May 22, 2006

"An officer is not like a boxing (or hockey) referee, poised to stop a bout only if it becomes too one-sided."

Wrote Chief Justice John Roberts, in an opinion just handed down today:
Justices said four Brigham City, Utah, police officers were justified in going inside a home in 2000 after peeking through a window and seeing a fight between a teenager and adults.

Chief Justice John Roberts, writing for the unanimous court, said that officers had a reasonable basis for going inside to stop violence, even though they could not announce their arrival over loud noise of a party.

"The role of a peace officer includes preventing violence and restoring order, not simply rendering first aid to casualties; an officer is not like a boxing (or hockey) referee, poised to stop a bout only if it becomes too one-sided," Roberts wrote.

The trial judge had ruled that police had violated the Fourth Amendment's prohibition against unreasonable searches by failing to knock before entering the house.

When the adults realized the officers were inside the house, they allegedly became abusive and were charged with disorderly conduct, intoxication and contributing to the delinquency of a minor - all misdemeanors.
So the cops can barge into your house to break up a fight? Better stop fighting in front of open windows.

But here's my question. It's a sports question. A sports and writing question. We're familiar with the way a referee in a boxing can stop a fight if it becomes too one-sided. Why throw in "(or hockey)"? It not only clutters the sentence, it makes the concept harder to grasp. I don't even know about hockey referees stopping one-sided games. Since Roberts is known for the high quality of his writing style, I've got to think that parenthetical really adds something. But what?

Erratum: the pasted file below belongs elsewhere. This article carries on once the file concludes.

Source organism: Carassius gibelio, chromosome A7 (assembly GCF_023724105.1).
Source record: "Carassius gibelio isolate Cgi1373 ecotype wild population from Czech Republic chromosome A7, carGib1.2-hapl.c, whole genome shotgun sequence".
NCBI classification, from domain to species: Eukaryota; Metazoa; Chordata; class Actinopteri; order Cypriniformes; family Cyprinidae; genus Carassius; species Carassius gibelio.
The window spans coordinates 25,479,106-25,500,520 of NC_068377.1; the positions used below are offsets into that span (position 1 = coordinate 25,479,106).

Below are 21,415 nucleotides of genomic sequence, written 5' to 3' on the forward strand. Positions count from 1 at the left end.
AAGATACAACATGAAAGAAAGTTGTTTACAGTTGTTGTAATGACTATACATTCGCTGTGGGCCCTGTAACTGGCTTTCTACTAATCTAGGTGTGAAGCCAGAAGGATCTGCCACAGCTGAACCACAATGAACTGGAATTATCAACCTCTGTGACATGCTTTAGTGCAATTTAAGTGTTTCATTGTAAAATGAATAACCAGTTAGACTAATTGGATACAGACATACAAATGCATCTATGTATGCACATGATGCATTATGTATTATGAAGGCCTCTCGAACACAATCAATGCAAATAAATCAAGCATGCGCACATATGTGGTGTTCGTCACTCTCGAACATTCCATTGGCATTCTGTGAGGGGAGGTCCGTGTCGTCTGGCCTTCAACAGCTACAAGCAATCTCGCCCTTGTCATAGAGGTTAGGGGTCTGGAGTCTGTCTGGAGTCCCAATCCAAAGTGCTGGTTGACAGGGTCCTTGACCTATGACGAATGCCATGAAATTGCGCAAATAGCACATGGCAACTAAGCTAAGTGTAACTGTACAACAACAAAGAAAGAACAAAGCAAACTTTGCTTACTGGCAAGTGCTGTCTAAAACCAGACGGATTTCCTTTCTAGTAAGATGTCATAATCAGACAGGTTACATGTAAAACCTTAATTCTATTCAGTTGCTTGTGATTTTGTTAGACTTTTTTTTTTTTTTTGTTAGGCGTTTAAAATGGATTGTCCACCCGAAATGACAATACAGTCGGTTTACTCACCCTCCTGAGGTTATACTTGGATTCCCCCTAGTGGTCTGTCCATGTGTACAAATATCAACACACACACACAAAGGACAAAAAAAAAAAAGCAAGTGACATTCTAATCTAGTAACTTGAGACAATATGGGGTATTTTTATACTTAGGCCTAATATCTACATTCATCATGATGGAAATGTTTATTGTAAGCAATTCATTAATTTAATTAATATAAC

Is it that in hockey fights break out, and the refs don't stop them unless they're one-sided, and it's actually more like the police situation because the fighting isn't legitimate in the first place, but some people might think the police should ignore fights unless someone is outmatched? In that case, hockey is a more apt analogy in light of the argument that the search was unreasonable.

MORE: Here's the whole opinion. This is the analysis of why the search was reasonable:
The officers were responding, at 3 o’clock in the morning, to complaints about a loud party. As they approached the house, they could hear from within “an altercation occurring, some kind of a fight.” “It was loud and it was tumultuous.” The officers heard “thumping and crashing” and people yelling “stop, stop” and “get off me.” As the trial court found, “it was obvious that … knocking on the front door” would have been futile. The noise seemed to be coming from the back of the house; after looking in the front window and seeing nothing, the officers proceeded around back to investigate further. They found two juveniles drinking beer in the backyard. From there, they could see that a fracas was taking place inside the kitchen. A juvenile, fists clenched, was being held back by several adults. As the officers watch, he breaks free and strikes one of the adults in the face, sending the adult to the sink spitting blood.